Regular analyses of patent applications world wide show that quantum computing is one of the fastest growing technologies and governments are investing large sums of money. One prediction, dating from 2020, suggests that the quantum computing market could read USD 1 trillion by 2035.
With such large sums being poured into the business, it’s important for innovators to think about how they should protect their intellectual property. This can be done by a mixture of patent, trade secret and copyright protection.
A granted (approved) patent grants its holder an exclusive to prevent others from making, selling (or offering to sell), importing, or otherwise using the patented innovation for a limited period. This is typically 20 years if the patent is regularly renewed. In exchange, the holder must publicly disclose full details of the invention.
Patents may be sold or licensed to others in exchange for a license fee, or for the rights to use other patents. They can also be filed as a defensive right – to stop others from patenting the technology and thereby ensure “freedom-to-operate” an invention.
Increasingly, there are “land grabs” as companies file for patent protection in quantum technology and push their (patented) solution in standard-setting organization, such as that organized by the IEEE, to obtain additional licensing revenue. Even those companies not interested in offensively asserting their patented rights can benefit from filing patent applications to reduce license payments for standardized technology or to bargain for access to patents held by competitors.
Particularly in the field of computing, there are restrictions on the subject matter that can be patented. Hardware-based patents may receive objections on the basis that previous work is similar to the newly filed applications and that the new idea is “obvious” or lacking an inventive step. Software-based patent applications may be objected to on the basis that they are “ineligible subject-matter” in the United States or merely “computer programs” in Europe.
A detailed specification setting out the technical advantages of the innovation over the prior art will often help in overcoming these objections. It is also useful to describe the integration of the innovation into a practical application as this may form the basis for the application. Clearly adding a description of the hardware used into the specification and adding hardware-based features into the patent claims will also help overcome any reservations that the patent examiner may have.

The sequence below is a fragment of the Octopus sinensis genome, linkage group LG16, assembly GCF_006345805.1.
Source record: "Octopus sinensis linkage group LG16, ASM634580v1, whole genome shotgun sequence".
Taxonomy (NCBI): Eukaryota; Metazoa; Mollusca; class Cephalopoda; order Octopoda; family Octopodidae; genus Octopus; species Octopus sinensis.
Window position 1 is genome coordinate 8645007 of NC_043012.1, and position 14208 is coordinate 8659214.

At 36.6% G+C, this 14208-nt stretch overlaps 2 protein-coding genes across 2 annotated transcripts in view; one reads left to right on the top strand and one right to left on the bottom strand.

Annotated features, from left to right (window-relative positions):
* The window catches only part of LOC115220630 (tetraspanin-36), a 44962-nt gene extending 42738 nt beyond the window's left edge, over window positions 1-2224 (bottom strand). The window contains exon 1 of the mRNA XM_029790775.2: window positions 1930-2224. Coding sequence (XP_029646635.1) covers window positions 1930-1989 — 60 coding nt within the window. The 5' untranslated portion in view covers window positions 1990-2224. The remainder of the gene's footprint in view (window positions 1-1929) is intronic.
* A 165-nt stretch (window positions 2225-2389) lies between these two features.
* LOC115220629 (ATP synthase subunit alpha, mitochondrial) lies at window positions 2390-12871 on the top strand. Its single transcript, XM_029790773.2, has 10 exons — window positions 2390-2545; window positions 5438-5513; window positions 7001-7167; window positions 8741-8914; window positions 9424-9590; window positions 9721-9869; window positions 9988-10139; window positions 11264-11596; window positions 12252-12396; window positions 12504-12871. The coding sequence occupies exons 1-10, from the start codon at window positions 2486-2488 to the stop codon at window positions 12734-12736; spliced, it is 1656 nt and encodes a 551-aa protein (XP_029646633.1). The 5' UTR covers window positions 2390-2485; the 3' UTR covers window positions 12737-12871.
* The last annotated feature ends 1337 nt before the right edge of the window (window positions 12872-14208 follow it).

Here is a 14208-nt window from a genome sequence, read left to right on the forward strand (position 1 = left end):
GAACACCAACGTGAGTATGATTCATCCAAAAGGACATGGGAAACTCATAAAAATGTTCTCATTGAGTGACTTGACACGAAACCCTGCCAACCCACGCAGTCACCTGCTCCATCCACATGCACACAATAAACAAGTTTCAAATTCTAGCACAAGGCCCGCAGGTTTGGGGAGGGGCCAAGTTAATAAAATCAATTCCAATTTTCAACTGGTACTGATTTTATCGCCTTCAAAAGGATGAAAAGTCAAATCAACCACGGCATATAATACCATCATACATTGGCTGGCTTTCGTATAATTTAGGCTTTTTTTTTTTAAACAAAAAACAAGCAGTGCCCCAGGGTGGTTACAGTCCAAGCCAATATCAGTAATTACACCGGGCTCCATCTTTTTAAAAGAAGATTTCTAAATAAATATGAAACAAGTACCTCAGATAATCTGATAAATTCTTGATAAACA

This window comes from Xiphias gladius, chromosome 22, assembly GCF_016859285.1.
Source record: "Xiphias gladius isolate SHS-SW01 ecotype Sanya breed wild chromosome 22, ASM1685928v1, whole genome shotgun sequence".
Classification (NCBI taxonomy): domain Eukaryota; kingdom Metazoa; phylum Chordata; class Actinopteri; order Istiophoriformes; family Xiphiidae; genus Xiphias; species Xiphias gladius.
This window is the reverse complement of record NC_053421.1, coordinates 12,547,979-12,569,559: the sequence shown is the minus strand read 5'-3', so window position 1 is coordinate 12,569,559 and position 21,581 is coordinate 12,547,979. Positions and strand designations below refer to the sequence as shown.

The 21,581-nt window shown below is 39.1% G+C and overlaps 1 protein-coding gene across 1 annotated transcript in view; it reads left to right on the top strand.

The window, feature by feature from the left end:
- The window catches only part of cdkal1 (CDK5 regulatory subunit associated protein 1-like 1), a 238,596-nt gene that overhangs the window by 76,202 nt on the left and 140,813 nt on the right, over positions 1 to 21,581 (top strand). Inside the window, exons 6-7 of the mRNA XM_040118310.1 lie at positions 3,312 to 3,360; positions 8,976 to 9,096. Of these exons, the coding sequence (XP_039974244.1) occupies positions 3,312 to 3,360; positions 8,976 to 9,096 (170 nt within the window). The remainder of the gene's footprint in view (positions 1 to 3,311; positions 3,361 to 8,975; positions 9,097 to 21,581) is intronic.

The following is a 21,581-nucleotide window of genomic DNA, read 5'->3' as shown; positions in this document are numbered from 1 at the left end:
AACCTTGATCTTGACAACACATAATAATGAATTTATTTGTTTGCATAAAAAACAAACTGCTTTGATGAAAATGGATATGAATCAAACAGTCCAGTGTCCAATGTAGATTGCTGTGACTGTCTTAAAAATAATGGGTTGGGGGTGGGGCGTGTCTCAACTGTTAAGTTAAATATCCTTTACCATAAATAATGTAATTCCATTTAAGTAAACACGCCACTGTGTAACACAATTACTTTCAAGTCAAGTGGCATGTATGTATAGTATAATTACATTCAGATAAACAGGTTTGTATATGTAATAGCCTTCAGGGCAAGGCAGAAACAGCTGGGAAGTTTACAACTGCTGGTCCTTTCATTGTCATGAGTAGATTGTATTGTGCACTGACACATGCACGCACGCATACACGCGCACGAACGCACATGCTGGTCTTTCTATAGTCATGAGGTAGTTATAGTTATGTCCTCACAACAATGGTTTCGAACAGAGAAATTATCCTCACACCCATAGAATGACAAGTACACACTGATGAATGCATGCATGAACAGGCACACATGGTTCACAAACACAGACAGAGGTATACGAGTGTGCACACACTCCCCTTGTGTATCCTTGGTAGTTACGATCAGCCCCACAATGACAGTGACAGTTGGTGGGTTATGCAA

Quantum software, like all computer programs, is eligible for copyright protection. Software copyrights last much longer than patents. The length of time depends on the countries, but can be up to the lifetime of the author plus 70 years. Clearly many software programs are collaborative efforts which can complicate determination of the lifetime.
In many countries, copyright protection is obtained by simply writing the code. It’s important to keep a record of when and who created the code if there is ever a challenge. Some copyright holders chose to file copies of their code through a lawyer’s office or an escrow agency to have a “neutral” body recording the date of creation.
In the United States, registration of the software can be done through the US Copyright Office.
In addition to the challenges of obtain patent protection, it can be difficult to enforce quantum computing patents as detection of infringement may be complicated. In particular, the quantum hardware may be inaccessible because much of today’s quantum computing is based in the cloud. Reverse engineering is moreover complicated by the fact that quantum computing occurs in a superposition of quantum states and these quantum states are destroyed when observed. A well drafted patent application can often overcome these issues if thought is given on the detection of the infringement.
Trade Secret Protection
In some case, trade secret protection can be best for technologies that cannot easily be reverse- engineered. This type of protection arises automatically and is not limited in time. It relies on the technology being kept confidential as it only lasts until the secret technology is independently discovered, reverse engineered, or disclosed by the owner.
Companies wishing to keep (some of) their innovations secret need to make sure that those secrets are not disclosed and that employees are aware of their obligations, even when the employee leaves the company. The company can take legal action to ensure the secret is not used or disclosed and may also involve criminal penalties.
Different companies will choose different strategies to protect their innovations depending on their commercialization strategies or investment needs. A healthy mix of security policies to protect their technical and commercial information, combined with a focused intellectual property strategy will help secure for their innovations a place in the future of quantum computing.
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